The Wines of Bodega Somonte

I’ve always found Spain the most mysterious European country. Don’t ask me why, but it has got something to do with driving alone across seemingly vast and spectacular landscapes to visit wine producers.  The cops can be pretty scary too.  I am not a Spanish wine specialist but I know the mainstream styles and producers well enough.  But sampling two red wines made by Bodega Somonte was a pleasant threefold surprise:  the fact they’re made from an obscure grape variety, in a corner of Spain unknown to most wine lovers in the UK and finally, the knowledge that even Spanish wine experts don’t know much about this producer. I knew nothing. Oh, and there’s another surprise to come. These wines are very good indeed; I recommend them. 

The principal producer is Rafa Somonte who uses both a website with parallel English and plenty of social media such as short videos on YouTube.  It’s clear this producer loves music and I wonder if he plays music to his tanks and barrels in the belief it does them good.  There’s form on those who play music to vines, detailed here by Tim Atkin MW and anyone who has visited Australian or Californian wineries will have met various shades of rock music keeping the wine company. 

The winery is in Asturias in north-central Spain, in my book a region more noted for heroic resistance to Franco than wine and presently resisting the Spanish government’s desperate attempts to impose spending cuts on the regions.  Asturias is clearly self-willed and it’s nice to muse these two confident wines with little pedigree in the area show something of the same spirit.

The bodega is somewhat inland from the coast at Valdesoto, directly south of Gijón.  But the grapes come from much further south and at 900m much higher up on the plateau of the Denominación de Origen (DO) Tierra de Léon away on the Finca La Quemada in Valdevimbre.  These wines do not carry the DO, presumably because the grapes are trucked north and the wine made outside the DO boundary.  In fact the wines carry not even the humblest denominación, except ‘Product of Spain’. These vineyards just south of Léon have cold winters, hot summers and often cool nights keeping fresh acidity in the grapes which become very ripe but not cooked.  Drip irrigation helps in the vine row.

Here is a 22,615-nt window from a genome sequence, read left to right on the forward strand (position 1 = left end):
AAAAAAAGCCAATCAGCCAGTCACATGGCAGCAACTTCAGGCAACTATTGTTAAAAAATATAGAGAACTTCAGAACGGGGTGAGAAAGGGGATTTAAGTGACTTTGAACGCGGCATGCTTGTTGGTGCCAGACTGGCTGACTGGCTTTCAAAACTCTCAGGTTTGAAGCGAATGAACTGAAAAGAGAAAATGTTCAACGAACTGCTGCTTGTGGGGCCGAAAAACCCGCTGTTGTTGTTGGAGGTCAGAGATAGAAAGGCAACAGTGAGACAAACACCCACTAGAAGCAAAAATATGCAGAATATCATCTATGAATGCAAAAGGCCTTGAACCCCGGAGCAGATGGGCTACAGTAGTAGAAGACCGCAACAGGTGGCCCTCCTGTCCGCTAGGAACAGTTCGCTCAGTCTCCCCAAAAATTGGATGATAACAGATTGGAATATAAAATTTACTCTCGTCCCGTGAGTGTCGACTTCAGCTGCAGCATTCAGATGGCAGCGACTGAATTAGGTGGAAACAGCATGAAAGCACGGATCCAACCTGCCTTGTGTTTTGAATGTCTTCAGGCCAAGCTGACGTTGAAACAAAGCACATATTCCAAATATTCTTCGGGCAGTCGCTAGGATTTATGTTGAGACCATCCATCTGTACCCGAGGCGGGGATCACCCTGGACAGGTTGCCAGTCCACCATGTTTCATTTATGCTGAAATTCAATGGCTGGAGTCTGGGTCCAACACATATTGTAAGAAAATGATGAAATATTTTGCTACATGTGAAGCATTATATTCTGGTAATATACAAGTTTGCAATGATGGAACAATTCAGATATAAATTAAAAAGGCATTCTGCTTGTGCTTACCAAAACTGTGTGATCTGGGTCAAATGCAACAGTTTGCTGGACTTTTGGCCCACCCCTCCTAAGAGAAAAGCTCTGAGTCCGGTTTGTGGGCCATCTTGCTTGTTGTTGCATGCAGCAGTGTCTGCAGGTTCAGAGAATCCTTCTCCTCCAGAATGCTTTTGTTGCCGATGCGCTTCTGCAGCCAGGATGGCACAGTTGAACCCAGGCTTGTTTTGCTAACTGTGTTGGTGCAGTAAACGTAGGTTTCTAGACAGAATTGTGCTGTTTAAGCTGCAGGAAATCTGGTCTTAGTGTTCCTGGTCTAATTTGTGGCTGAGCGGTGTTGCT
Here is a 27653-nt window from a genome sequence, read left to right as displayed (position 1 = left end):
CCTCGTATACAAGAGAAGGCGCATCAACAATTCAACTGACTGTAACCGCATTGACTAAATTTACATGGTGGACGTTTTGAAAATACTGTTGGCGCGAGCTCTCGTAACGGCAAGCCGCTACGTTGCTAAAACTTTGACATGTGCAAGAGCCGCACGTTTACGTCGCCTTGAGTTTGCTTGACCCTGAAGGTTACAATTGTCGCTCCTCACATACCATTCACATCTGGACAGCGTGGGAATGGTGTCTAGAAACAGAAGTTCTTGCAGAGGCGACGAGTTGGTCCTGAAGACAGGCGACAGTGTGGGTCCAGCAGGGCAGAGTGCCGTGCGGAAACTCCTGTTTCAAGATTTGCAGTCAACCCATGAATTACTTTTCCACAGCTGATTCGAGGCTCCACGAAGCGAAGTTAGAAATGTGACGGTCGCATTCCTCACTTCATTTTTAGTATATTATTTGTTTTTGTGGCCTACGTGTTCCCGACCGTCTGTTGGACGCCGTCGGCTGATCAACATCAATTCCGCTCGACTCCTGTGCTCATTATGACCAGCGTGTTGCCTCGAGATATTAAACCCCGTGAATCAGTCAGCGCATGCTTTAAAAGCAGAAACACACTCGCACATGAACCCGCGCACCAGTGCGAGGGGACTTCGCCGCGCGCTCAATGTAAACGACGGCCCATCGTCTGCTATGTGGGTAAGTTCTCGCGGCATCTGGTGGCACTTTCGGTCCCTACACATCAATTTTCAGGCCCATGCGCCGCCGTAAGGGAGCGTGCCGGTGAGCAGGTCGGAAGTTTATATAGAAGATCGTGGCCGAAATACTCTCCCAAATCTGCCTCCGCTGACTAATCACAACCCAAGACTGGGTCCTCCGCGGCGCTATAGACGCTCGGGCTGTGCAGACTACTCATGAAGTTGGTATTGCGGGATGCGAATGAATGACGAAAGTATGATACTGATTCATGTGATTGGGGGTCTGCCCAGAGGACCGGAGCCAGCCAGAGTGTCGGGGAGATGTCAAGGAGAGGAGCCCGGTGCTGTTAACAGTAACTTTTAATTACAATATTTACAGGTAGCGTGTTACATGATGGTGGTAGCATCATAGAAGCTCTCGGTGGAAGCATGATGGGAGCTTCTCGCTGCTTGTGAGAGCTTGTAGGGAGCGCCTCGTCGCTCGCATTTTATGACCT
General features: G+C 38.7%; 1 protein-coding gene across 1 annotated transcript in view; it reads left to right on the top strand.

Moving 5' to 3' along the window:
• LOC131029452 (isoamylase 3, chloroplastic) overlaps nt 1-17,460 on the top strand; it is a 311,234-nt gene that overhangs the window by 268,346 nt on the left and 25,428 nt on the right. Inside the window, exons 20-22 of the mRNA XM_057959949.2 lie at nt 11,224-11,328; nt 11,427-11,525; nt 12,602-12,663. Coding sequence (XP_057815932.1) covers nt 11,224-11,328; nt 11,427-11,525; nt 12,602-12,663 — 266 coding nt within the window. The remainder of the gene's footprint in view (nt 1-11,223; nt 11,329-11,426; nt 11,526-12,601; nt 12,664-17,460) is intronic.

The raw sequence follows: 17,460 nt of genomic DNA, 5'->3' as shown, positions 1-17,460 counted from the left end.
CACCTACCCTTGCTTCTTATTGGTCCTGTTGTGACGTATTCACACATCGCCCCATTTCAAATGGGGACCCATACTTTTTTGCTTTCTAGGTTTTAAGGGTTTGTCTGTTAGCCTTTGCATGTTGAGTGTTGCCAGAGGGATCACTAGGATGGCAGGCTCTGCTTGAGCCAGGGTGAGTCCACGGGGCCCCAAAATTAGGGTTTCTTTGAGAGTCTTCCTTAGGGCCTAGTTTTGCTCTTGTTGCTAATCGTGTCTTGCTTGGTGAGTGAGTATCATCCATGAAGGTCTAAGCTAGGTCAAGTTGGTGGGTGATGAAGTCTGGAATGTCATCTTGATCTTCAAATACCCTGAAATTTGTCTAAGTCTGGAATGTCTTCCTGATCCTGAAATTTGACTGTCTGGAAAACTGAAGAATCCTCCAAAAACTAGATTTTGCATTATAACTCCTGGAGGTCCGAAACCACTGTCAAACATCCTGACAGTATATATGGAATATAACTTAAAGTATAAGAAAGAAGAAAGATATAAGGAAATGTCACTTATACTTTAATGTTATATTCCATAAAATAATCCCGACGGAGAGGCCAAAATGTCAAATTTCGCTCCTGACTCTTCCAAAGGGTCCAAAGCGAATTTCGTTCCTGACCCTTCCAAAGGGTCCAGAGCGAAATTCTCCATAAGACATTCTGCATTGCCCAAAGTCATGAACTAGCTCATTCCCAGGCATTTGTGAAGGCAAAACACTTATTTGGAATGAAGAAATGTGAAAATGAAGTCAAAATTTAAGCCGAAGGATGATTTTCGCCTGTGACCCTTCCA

Both these wines are made completely from old vine Prieto Picudo, a variety peculiar to the Léon area and meaning ‘black pointed one’ after its slightly elongated berries.  It makes a rather aromatic and well-structured wine. 

Esedos S1 is deep coloured, very intense, with dark smoky berry and briar flavours and clearly marked by very classy oak, fermented in large oak vats and aged in new French oak barriques.  Tremendous leather, tar and warm winds build in the mind and there’s an impressive finish.  The tannins are well-extracted, dense but silky.  It needs time to drink at its best, to allow the oak to calm down a little but nothing is overdone.  There are many bottles from Navarra, Ribera del Duero and Rioja that would be put to shame by this impressive wine.  Drink over the next seven years.

Esedos S2 is made in much the same way but from younger vines and aged (as far as I can tell) in the barrels vacated by S1 after 16 months.   It is a slightly lighter style but for immediate drinking I actually preferred it to S1.  It has bright intense fruit but lovely texture and balance.  For all its density the tannins are light and the body lithe and energetic.  Drink over the next two to three years.

These wines are available in the UK only from Cozzi & Boffa, Cambridge and online.

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